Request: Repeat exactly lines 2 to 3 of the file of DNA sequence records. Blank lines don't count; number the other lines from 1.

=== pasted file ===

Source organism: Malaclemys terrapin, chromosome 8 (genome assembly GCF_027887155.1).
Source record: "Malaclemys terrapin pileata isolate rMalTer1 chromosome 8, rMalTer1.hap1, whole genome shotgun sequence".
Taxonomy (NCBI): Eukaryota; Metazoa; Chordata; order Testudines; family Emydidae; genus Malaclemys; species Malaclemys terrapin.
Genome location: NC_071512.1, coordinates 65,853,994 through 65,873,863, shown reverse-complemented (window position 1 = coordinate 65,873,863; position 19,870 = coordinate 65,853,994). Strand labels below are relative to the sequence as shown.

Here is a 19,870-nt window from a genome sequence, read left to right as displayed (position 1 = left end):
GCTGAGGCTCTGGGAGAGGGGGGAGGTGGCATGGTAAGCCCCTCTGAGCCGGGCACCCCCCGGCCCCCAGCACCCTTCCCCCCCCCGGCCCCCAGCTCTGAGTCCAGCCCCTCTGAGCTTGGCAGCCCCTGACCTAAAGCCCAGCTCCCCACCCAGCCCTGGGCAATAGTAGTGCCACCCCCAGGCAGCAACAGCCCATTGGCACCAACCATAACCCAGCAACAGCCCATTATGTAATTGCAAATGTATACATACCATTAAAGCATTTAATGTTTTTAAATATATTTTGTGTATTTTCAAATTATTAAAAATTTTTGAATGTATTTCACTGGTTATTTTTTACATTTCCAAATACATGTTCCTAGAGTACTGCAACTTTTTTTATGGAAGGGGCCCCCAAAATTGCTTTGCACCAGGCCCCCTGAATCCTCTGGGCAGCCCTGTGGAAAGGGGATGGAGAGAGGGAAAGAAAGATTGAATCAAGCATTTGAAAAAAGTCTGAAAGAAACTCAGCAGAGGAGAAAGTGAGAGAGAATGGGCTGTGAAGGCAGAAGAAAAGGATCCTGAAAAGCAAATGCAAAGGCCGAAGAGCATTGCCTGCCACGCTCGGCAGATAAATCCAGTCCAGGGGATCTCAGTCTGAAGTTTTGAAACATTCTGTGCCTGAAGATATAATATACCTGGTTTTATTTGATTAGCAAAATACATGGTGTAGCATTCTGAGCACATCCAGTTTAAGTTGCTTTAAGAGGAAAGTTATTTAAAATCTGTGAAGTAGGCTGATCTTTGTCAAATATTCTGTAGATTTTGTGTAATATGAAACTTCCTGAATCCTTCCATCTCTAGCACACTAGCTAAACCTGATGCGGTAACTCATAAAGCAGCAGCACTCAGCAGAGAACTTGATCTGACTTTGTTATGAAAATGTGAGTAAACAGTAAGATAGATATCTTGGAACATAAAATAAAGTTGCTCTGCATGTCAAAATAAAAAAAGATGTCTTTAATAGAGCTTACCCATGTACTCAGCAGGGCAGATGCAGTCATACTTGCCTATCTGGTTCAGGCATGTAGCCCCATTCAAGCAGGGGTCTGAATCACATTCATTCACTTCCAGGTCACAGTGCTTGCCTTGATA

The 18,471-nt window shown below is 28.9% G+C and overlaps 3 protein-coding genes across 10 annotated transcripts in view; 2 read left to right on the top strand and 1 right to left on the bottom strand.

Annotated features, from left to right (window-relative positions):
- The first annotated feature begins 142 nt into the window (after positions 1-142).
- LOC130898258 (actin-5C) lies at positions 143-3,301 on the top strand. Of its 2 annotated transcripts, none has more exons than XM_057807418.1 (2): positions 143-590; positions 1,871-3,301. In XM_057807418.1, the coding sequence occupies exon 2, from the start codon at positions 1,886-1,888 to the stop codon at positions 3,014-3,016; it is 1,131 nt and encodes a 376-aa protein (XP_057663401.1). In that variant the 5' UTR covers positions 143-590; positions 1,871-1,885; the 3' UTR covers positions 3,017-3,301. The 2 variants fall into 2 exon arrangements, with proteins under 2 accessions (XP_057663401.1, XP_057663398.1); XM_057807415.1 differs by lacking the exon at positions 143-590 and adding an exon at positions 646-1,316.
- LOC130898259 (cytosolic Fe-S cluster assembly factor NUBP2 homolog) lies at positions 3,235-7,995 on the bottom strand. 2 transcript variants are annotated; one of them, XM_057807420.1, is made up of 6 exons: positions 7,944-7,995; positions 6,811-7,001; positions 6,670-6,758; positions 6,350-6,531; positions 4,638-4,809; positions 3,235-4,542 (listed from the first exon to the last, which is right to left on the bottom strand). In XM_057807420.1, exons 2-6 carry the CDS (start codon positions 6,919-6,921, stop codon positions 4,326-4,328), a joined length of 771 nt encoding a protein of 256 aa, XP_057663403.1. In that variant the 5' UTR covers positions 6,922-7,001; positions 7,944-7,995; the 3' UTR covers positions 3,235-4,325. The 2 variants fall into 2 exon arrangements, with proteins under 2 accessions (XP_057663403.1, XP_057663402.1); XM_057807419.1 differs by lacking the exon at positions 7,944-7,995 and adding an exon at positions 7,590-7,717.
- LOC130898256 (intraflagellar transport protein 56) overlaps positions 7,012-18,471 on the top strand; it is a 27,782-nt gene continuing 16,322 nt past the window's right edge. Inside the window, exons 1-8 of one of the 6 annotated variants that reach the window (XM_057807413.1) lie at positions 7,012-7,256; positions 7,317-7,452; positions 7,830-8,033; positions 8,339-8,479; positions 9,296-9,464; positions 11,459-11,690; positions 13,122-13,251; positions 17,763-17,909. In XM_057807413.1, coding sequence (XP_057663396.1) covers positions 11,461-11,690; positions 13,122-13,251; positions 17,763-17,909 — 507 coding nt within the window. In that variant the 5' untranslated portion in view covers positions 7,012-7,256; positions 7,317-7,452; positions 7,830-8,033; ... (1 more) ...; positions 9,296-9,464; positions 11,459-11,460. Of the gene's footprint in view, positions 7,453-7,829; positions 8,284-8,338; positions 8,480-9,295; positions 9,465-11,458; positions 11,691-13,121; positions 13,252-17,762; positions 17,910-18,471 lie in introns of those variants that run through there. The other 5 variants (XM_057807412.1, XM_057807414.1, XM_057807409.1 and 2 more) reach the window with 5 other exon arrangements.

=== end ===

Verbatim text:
Source record: "Malaclemys terrapin pileata isolate rMalTer1 chromosome 8, rMalTer1.hap1, whole genome shotgun sequence".
Taxonomy (NCBI): Eukaryota; Metazoa; Chordata; order Testudines; family Emydidae; genus Malaclemys; species Malaclemys terrapin.